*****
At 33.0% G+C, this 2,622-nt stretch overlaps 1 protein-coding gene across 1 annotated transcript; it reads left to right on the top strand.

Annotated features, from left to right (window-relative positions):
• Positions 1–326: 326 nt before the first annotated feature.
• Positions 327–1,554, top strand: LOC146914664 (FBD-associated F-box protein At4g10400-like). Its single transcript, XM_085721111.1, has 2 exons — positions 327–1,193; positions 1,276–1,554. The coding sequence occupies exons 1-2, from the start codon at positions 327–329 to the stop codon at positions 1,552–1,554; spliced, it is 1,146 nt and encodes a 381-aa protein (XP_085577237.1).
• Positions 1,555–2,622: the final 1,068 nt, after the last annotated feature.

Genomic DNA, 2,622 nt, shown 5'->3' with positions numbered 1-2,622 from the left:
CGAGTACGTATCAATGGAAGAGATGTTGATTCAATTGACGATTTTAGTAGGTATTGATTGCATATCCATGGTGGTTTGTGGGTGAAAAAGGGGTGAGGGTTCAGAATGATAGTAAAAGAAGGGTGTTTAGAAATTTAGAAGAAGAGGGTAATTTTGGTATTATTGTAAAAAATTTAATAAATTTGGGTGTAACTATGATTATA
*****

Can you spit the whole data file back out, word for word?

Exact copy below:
At 33.0% G+C, this 2,622-nt stretch overlaps 1 protein-coding gene across 1 annotated transcript; it reads left to right on the top strand.

Annotated features, from left to right (window-relative positions):
• Positions 1–326: 326 nt before the first annotated feature.
• Positions 327–1,554, top strand: LOC146914664 (FBD-associated F-box protein At4g10400-like). Its single transcript, XM_085721111.1, has 2 exons — positions 327–1,193; positions 1,276–1,554. The coding sequence occupies exons 1-2, from the start codon at positions 327–329 to the stop codon at positions 1,552–1,554; spliced, it is 1,146 nt and encodes a 381-aa protein (XP_085577237.1).
• Positions 1,555–2,622: the final 1,068 nt, after the last annotated feature.

Genomic DNA, 2,622 nt, shown 5'->3' with positions numbered 1-2,622 from the left:
CGAGTACGTATCAATGGAAGAGATGTTGATTCAATTGACGATTTTAGTAGGTATTGATTGCATATCCATGGTGGTTTGTGGGTGAAAAAGGGGTGAGGGTTCAGAATGATAGTAAAAGAAGGGTGTTTAGAAATTTAGAAGAAGAGGGTAATTTTGGTATTATTGTAAAAAATTTAATAAATTTGGGTGTAACTATGATTATA